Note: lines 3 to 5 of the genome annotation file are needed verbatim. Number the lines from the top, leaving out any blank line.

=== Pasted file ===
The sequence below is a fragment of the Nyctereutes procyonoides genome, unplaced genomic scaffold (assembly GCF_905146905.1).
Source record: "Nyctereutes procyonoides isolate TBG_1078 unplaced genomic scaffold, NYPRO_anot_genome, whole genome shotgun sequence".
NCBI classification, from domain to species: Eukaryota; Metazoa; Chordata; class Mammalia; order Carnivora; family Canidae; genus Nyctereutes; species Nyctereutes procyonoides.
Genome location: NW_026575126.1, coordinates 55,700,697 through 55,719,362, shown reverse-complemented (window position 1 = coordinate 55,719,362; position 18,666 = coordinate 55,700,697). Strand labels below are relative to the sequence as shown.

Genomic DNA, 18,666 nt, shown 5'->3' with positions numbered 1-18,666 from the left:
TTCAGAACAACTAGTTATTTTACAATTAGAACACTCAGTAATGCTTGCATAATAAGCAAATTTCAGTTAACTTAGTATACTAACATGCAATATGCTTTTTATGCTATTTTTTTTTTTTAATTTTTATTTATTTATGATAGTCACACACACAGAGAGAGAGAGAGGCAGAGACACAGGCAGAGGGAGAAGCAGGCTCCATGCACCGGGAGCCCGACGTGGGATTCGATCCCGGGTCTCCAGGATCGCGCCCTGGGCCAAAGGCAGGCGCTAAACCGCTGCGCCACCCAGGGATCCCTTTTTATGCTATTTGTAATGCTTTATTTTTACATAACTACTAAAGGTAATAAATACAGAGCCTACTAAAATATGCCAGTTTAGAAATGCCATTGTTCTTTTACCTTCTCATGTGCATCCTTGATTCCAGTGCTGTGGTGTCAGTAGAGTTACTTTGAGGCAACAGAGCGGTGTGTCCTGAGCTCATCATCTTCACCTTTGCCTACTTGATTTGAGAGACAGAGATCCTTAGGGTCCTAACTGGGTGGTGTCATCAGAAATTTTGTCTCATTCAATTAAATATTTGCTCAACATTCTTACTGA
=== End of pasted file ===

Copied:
NCBI classification, from domain to species: Eukaryota; Metazoa; Chordata; class Mammalia; order Carnivora; family Canidae; genus Nyctereutes; species Nyctereutes procyonoides.
Genome location: NW_026575126.1, coordinates 55,700,697 through 55,719,362, shown reverse-complemented (window position 1 = coordinate 55,719,362; position 18,666 = coordinate 55,700,697). Strand labels below are relative to the sequence as shown.

Genomic DNA, 18,666 nt, shown 5'->3' with positions numbered 1-18,666 from the left: